Isosurface Generation Using VTK




Using Python and Tkinter



2.2.2. Creating a Color Selector Dialog


This mini-tutorial will require the use of the GUI builder class provided here. 


The author is biased toward a grid layout because he believes that the flexibility it provides is excellent and allows scalability.  Of course, the same can be said about absolute positioning of widgets, too.  The primary drawback is that scalability of widgets can be problematic.  Nevertheless, if one sets a flag to restrict the resizing of the dialog box, this scalability problem will go away.


The first thing to do when designing a dialog box with the grid packer is to sketch out the location and size of the different widgets.  Below is a rough example of how the final dialog box will appear:




Color Chooser






<Color Label>


















Figure 2.3: “Sketch” of Color Chooser dialog box



Notice that it is acceptable for a widget to exceed a 1x1 grid unit.  The “Color Label” area will represent the mixture of the red, green, and blue sliders.  Each of the sliders is 2 units wide and 1 unit high.  The remaining labels are 1x1 unit.  The GUIBuilder class has a class named SliderWithValue that is a combination of Tkinter.Scale and Tkinter.Label.  It allows the programmer to set the scale and label values in addition to setting the function callback for an update when the slider is moved.  Because the color chooser manipulates something besides its own label value, it is necessary to override the function callback mechanism with one’s own function callback from another location.  Another tough case is getting the widget to change color based on the other slider widgets.  Implementing the other text labels are fairly straightforward.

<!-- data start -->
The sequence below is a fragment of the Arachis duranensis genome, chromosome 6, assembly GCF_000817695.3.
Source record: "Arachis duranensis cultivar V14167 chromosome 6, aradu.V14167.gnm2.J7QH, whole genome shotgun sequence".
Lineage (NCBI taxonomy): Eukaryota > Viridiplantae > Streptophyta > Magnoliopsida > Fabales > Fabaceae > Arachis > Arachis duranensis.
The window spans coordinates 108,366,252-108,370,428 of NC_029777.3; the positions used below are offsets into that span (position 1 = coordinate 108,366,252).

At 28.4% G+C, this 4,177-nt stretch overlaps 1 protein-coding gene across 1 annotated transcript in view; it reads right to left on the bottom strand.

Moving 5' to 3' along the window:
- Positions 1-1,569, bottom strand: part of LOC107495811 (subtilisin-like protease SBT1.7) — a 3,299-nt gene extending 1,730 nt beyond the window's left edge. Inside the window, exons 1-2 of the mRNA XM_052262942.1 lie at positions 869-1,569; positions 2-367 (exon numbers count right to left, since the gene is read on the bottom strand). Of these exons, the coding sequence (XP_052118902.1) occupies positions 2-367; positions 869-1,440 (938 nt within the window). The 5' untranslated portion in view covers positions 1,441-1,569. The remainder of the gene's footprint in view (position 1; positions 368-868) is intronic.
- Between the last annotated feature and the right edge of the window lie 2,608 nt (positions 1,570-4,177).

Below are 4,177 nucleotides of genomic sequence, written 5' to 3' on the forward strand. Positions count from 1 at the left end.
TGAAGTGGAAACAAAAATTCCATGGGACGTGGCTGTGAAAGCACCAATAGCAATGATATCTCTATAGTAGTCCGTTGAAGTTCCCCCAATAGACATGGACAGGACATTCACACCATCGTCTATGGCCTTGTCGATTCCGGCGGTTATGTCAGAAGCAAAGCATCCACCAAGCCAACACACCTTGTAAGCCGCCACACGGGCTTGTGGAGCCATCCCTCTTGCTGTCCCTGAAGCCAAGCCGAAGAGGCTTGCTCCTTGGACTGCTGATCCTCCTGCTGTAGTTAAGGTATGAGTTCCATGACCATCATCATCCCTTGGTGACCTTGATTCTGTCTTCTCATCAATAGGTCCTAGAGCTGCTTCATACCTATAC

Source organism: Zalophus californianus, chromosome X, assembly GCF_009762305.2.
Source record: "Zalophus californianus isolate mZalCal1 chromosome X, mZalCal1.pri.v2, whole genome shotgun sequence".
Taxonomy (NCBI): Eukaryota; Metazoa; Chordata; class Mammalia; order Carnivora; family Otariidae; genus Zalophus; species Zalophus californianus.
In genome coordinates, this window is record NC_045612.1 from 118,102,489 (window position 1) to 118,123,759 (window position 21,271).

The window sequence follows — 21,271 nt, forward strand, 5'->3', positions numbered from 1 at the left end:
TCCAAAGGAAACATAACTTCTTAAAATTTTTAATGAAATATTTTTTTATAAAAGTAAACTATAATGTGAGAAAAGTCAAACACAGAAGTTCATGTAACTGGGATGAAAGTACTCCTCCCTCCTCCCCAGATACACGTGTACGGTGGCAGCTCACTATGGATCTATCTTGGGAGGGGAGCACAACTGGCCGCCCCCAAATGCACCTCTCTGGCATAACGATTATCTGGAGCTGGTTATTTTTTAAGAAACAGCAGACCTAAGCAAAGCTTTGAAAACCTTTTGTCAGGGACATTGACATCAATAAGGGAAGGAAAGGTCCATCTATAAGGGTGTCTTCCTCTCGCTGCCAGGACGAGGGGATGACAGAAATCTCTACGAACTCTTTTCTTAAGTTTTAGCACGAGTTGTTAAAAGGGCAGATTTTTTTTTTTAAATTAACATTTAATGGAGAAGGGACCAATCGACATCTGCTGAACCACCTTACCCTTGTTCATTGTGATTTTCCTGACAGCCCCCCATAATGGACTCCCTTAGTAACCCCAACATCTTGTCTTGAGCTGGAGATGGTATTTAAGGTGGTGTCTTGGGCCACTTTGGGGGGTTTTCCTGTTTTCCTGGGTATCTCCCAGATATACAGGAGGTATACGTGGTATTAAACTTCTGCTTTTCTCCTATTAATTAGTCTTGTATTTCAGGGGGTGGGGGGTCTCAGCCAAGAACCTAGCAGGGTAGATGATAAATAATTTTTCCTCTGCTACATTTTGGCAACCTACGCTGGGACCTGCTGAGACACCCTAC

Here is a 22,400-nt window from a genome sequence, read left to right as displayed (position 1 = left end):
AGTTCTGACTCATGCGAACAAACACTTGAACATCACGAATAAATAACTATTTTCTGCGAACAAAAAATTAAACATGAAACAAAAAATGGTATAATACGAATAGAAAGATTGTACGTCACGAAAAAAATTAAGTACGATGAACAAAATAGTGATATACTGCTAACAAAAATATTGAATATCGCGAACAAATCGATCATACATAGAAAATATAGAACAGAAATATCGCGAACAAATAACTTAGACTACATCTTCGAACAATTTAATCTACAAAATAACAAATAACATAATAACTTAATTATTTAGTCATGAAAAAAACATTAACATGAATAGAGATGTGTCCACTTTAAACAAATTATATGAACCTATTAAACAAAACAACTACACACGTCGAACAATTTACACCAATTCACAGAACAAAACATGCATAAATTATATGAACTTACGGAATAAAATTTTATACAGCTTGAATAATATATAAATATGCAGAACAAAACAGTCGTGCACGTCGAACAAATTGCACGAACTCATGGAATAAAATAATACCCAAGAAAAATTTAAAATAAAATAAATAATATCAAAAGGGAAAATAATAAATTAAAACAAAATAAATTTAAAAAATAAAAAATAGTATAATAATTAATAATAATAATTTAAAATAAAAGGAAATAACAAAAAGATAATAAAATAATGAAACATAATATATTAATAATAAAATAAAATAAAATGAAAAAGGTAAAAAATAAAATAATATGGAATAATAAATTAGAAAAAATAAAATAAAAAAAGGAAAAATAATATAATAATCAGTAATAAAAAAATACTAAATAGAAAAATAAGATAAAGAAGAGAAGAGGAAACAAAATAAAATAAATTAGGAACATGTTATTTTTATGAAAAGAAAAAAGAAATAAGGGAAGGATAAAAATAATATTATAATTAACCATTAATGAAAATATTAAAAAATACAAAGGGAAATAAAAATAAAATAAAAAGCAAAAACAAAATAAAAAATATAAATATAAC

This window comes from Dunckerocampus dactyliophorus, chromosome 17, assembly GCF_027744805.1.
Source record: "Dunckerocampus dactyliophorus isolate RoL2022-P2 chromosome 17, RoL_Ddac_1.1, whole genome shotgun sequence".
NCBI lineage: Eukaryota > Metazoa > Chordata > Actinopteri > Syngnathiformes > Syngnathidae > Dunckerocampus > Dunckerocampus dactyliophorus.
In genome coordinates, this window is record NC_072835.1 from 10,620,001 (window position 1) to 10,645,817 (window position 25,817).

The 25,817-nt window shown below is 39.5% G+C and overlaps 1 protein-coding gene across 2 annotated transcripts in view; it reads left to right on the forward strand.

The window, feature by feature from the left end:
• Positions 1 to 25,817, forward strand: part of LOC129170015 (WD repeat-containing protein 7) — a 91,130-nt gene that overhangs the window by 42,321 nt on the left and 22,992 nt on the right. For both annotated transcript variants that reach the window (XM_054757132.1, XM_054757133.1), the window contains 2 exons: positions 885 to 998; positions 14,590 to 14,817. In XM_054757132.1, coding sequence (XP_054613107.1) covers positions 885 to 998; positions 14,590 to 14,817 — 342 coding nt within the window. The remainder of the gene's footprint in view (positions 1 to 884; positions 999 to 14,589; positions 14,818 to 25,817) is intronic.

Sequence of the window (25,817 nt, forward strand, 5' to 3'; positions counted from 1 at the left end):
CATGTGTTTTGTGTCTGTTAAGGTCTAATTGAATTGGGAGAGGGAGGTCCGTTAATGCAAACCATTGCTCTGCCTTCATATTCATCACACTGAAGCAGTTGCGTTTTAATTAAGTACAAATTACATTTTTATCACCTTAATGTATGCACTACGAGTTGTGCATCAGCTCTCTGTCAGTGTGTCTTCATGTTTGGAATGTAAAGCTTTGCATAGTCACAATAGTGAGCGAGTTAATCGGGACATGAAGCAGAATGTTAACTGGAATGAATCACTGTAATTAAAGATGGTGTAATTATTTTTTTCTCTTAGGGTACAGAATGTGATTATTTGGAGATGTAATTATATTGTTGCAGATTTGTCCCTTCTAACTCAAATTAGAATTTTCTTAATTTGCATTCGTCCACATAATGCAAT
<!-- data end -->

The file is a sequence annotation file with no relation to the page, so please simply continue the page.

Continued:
Now, to implement this dialog piece-by-piece.  First, it is important to examine the grid layout.  The numbers appearing to the left and below the dialog box indicate the starting grid locations for objects.  In the case of the text labels, they are all in column 0.  Technically, the slider appears in columns 1 and 2.  The color label is 2 units wide and resides in row 0.  For each widget, it is important to set up the appropriate grid configuration.  Because of the tedium involved with making these specifications, it is often easier and more flexible, to have a Python hash object whose keys correspond to the parameter names that Tkinter is seeking, and the values of this hash correspond to the values for each of these parameters.  Below is the code necessary to implement this layout without any functionality…yet.


# Import the modules for the code

import Tkinter


# Boolean constants

I_TRUE = 1



# Create the dialog box (modal setting ignored because

# of previous problems) using the GUIBuilder class